“The world has been suffering for a long time,” rotating Huawei chairman Guo Ping told employees during a pep talk this week, referring to the lock Google has on the Android ecosystem. And so ended the executive silence on President Trump’s latest salvo, cutting Huawei’s access to the chipsets powering its flagship smartphones. Guo admitted the new sanctions would “cause certain difficulties… especially for high-end mobile phones,” but assured employees that “I believe we can solve them.”
The focus of Guo’s remarks was Huawei’s answer to the loss of Google from those mobile phones. Its alternative has been in the works since last year—part HarmonyOS operating system that can run across phones and other smart devices, but mostly the HMS replacement for Google Mobile Services, the apps and underlying services that drive the Android ecosystem. Huawei now has 600 million users on its ecosystem. This is a change that impacts all of those who stay with the brand.
“The world is also looking forward to a new open system,” Guo said. “And since Huawei helped Android to succeed, why not make our own system successful?” The devil’s very much in the detail here. HMS may be bigger, brighter and bolder, as Huawei claims, but the timing of its full HarmonyOS deployment on a smartphone remains unclear. Reports that this would happen by the end of this calendar year, perhaps as soon as with the launch of the imminent Mate 40, have been denied.
“HMS must have a ‘Foolish Old Man Moving Mountain Spirit’,” Guo said to rally his audience, “no matter how high the mountain is, dig an inch or less, persist and fight for a long time, we will definitely succeed.”
There is nothing especially new in these bullish HMS remarks. What is new, though, is the idea that anything can still be on track despite the admission from the company that its stockpiled custom chipsets will only see it through the launch of the Mate 40, with analysis assuming depletion early-ish next year. And right now there is no Plan-B, given that Trump has cut access to third-party alternatives.
“Don’t waste an opportunity in a crisis,” Guo Ping said of the latest U.S. attack, telling his audience that Huawei will invest heavily in HiSilicon to overcome the impact of the U.S. ban, albeit that will take time. “HiSilicon will grow stronger in several years,” he said, suggesting that the U.S. had created a situation that would ultimately work in Huawei’s favour, as long as everyone seized upon it.
Guo described the company’s decision to launch HMS as “brave,” and that “it was not an easy decision for us, as a smartphone company, to develop our own Huawei Mobile Services ecosystem. It’s very difficult and very challenging. But we delivered a better-than-expected script for the first year.”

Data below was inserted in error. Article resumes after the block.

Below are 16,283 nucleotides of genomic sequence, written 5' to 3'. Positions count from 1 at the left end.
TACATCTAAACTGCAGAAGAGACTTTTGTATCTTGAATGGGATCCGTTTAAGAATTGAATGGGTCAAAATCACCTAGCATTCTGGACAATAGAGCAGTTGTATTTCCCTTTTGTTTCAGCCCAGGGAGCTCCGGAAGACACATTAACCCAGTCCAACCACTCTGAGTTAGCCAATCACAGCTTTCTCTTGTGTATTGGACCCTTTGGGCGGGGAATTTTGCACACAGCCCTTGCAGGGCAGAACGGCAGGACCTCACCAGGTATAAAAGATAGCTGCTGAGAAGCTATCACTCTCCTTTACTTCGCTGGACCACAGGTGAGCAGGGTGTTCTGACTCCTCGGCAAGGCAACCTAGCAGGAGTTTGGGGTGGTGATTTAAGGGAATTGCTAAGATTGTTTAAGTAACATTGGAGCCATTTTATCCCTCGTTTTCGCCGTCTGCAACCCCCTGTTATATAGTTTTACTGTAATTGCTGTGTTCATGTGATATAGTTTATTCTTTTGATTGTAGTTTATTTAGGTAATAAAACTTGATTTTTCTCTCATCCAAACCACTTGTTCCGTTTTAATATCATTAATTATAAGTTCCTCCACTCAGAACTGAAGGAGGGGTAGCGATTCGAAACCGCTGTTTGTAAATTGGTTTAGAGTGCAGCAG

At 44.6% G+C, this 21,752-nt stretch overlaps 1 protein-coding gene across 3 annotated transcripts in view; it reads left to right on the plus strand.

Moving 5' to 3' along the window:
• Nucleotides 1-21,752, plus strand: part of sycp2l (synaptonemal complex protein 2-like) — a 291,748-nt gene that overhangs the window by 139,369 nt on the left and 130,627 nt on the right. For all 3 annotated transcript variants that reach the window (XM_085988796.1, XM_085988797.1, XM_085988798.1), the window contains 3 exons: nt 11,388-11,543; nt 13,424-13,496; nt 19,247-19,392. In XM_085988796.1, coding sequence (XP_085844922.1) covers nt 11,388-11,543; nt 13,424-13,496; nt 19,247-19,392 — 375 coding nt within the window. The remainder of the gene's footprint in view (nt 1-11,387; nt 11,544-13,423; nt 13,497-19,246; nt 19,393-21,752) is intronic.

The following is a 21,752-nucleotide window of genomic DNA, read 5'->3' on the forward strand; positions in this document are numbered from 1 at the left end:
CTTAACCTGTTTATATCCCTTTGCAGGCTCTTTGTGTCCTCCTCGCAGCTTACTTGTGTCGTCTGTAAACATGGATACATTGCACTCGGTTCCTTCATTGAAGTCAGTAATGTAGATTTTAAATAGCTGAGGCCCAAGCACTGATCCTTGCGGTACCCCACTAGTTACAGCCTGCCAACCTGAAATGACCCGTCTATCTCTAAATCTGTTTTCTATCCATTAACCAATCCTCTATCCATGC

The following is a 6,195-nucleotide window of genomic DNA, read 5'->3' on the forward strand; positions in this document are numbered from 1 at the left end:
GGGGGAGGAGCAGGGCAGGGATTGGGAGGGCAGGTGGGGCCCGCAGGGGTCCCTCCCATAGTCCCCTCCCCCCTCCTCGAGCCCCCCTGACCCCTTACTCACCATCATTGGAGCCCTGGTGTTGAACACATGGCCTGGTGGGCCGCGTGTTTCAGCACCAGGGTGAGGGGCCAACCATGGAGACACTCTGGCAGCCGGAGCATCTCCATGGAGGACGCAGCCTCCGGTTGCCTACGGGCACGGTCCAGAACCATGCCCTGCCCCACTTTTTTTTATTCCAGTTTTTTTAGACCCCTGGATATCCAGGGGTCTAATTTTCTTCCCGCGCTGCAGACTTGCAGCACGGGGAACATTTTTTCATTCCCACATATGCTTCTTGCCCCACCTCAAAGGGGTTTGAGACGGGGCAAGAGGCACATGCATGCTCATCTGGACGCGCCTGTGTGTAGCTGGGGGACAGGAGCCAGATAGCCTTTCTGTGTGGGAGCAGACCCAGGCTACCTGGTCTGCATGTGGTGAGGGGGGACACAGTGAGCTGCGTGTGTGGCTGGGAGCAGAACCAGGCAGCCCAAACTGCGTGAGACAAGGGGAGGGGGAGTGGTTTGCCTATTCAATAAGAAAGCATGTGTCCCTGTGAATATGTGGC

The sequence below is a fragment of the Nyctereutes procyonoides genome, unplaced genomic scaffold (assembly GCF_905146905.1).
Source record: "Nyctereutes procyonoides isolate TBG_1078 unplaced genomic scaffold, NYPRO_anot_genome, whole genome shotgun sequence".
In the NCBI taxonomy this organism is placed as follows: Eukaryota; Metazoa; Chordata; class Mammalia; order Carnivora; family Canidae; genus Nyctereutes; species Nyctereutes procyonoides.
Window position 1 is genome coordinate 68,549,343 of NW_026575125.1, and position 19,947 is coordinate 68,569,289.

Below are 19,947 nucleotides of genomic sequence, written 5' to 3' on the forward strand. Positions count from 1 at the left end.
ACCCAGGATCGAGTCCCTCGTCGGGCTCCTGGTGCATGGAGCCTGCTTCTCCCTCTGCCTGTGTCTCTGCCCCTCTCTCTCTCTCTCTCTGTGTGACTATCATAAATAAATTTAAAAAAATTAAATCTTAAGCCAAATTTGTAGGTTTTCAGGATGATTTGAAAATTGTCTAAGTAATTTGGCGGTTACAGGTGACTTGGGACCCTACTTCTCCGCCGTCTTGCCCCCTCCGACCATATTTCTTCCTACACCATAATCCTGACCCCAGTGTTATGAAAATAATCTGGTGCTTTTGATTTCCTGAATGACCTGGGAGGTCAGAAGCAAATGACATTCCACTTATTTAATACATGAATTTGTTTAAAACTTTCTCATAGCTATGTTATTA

Huawei has maintained throughout its time on the U.S. blacklist that it wants nothing more than a return to normal—where normal is Google restored to its new devices. But the longer this situation continues, the more one can assume Huawei isn’t going to backtrack on HMS, not given that it secures a future for the company’s smartphones that’s not reliant on U.S. tech.
Until now, Huawei execs have been notably diplomatic over the loss of Google and their preference being to restore the relationship between the two organizations. That’s why these comments are so remarkable—it’s a surprisingly hard stance with surprisingly emotive language to take over Google and the competitive landscape that may now emerge.
As hard as replacing Google is—and many analysts suggest it is near impossible, the chipset issue is much worse. But Huawei looks intent on playing a long-game, with the balance sheet to do so. As reported by China’s state-controlled Global Times, Guo “compared cultivating HMS as a protracted war that Huawei is destined to win in the end,” telling his audience (and Google) that “it’s plausible to have two systems in a world. And Huawei will be able to survive and take the lead even in an extremely hostile environment.”
Facebook now lets you customize your Watch video feed with #Topics
Facebook’s video destination, Facebook Watch, is introducing a new feature called “Your Topics” that will allow you to tailor its feed to include more of the content you want to see. Currently, Facebook leverages its existing understanding of each viewer’s interests to personalize the Watch Feed. Topics, however, will allow users to more explicitly tell Facebook what sort of things they like by exploring and subscribing to various content categories.